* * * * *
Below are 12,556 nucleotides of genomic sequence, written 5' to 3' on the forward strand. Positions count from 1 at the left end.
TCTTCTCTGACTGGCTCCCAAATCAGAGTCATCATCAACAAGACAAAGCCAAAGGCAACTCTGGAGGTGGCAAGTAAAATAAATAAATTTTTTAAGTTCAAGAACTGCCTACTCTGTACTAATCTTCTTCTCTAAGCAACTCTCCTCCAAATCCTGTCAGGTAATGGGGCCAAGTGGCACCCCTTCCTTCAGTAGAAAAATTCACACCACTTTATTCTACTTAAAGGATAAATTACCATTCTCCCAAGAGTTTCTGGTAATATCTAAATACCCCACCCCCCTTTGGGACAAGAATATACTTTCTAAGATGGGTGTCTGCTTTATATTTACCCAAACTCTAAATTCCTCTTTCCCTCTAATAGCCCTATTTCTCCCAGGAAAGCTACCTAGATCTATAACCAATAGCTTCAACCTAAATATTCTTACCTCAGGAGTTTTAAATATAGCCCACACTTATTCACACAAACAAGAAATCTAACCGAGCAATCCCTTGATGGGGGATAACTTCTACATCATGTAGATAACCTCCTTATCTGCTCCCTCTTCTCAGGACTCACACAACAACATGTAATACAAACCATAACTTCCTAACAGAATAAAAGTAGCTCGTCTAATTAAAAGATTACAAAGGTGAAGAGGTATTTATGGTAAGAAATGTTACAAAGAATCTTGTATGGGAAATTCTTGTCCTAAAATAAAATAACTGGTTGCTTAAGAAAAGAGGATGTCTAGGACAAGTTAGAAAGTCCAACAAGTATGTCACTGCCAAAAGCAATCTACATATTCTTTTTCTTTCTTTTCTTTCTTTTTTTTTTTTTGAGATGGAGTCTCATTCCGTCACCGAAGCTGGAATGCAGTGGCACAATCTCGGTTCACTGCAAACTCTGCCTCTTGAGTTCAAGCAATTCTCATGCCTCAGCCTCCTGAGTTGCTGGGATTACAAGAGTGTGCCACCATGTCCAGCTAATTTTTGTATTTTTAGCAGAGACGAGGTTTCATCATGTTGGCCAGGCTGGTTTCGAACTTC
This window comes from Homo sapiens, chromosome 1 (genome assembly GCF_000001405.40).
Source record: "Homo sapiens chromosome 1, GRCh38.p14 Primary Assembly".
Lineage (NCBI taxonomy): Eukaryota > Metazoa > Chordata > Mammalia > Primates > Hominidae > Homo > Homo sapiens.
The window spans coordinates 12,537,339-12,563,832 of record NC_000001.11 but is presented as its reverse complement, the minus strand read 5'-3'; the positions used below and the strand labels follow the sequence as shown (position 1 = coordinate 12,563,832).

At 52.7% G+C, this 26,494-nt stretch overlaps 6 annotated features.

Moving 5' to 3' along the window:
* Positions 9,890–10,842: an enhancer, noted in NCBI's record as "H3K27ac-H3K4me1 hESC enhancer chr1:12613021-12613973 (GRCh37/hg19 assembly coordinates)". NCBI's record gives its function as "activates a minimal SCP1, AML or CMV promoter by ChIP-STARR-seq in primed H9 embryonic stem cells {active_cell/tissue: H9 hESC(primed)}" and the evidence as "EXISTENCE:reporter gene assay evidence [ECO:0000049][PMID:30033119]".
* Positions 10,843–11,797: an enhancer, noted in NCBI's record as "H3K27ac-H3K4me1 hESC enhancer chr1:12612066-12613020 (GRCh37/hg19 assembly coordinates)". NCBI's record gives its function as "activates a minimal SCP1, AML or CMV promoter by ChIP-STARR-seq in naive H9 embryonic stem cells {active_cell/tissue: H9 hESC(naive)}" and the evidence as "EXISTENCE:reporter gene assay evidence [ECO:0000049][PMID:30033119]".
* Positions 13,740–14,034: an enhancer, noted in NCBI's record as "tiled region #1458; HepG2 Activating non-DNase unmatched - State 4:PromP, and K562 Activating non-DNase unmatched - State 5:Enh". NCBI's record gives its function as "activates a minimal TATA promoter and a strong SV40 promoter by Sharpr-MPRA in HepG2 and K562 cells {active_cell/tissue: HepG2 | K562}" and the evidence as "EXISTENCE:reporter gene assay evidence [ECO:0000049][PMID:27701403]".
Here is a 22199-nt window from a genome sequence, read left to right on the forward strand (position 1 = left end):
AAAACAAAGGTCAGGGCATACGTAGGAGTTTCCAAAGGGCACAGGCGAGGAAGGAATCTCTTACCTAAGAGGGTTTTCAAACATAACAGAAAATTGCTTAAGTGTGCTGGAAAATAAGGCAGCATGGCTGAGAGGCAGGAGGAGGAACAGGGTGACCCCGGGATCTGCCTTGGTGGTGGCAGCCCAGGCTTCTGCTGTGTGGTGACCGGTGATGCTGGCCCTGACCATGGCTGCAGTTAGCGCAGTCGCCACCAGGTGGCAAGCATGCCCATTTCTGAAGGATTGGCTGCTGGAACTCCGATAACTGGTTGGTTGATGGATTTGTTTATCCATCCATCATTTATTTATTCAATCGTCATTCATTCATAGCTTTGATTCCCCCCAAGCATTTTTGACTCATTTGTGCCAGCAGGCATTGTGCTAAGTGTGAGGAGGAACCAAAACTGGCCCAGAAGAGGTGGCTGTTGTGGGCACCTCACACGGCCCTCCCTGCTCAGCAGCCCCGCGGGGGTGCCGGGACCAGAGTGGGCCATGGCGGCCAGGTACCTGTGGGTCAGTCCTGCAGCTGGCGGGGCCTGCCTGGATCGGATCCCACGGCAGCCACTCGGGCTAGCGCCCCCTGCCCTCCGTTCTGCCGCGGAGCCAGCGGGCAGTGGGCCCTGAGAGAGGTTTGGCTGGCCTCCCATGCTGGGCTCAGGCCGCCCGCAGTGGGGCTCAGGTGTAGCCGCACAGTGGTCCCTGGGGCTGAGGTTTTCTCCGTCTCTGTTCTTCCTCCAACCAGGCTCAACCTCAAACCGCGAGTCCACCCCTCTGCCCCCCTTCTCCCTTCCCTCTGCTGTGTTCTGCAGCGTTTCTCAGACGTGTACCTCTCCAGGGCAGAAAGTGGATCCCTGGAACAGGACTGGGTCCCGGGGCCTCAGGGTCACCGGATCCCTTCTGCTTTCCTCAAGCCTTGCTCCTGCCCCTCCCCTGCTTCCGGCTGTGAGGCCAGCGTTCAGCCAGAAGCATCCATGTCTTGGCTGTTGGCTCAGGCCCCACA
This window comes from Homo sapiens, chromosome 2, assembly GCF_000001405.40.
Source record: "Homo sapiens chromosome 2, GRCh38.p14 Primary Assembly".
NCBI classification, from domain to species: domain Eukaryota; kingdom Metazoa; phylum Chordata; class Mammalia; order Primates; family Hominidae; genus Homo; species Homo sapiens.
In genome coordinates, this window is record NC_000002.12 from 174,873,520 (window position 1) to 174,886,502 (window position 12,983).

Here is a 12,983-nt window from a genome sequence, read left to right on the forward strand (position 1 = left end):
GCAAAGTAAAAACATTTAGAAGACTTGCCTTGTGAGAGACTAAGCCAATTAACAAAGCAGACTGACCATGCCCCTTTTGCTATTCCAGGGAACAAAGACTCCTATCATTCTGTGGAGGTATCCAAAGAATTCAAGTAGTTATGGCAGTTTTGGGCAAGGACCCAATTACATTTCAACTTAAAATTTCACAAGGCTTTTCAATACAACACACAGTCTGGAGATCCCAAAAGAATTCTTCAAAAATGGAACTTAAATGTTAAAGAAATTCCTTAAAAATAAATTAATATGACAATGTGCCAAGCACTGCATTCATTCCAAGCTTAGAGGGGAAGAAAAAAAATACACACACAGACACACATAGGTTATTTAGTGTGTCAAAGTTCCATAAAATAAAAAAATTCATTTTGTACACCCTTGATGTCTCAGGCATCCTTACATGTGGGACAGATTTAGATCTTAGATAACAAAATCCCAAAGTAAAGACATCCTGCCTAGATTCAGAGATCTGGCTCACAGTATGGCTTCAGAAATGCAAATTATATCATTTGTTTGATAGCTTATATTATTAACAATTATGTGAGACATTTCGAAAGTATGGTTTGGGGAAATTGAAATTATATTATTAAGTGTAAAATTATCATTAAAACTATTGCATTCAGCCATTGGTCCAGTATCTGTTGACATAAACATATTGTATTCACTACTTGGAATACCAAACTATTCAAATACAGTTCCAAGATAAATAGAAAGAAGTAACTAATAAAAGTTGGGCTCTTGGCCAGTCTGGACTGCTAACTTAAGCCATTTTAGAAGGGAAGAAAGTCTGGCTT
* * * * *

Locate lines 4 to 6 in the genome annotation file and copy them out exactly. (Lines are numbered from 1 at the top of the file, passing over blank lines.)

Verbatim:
Source record: "Homo sapiens chromosome 1, GRCh38.p14 Primary Assembly".
Lineage (NCBI taxonomy): Eukaryota > Metazoa > Chordata > Mammalia > Primates > Hominidae > Homo > Homo sapiens.
The window spans coordinates 12,537,339-12,563,832 of record NC_000001.11 but is presented as its reverse complement, the minus strand read 5'-3'; the positions used below and the strand labels follow the sequence as shown (position 1 = coordinate 12,563,832).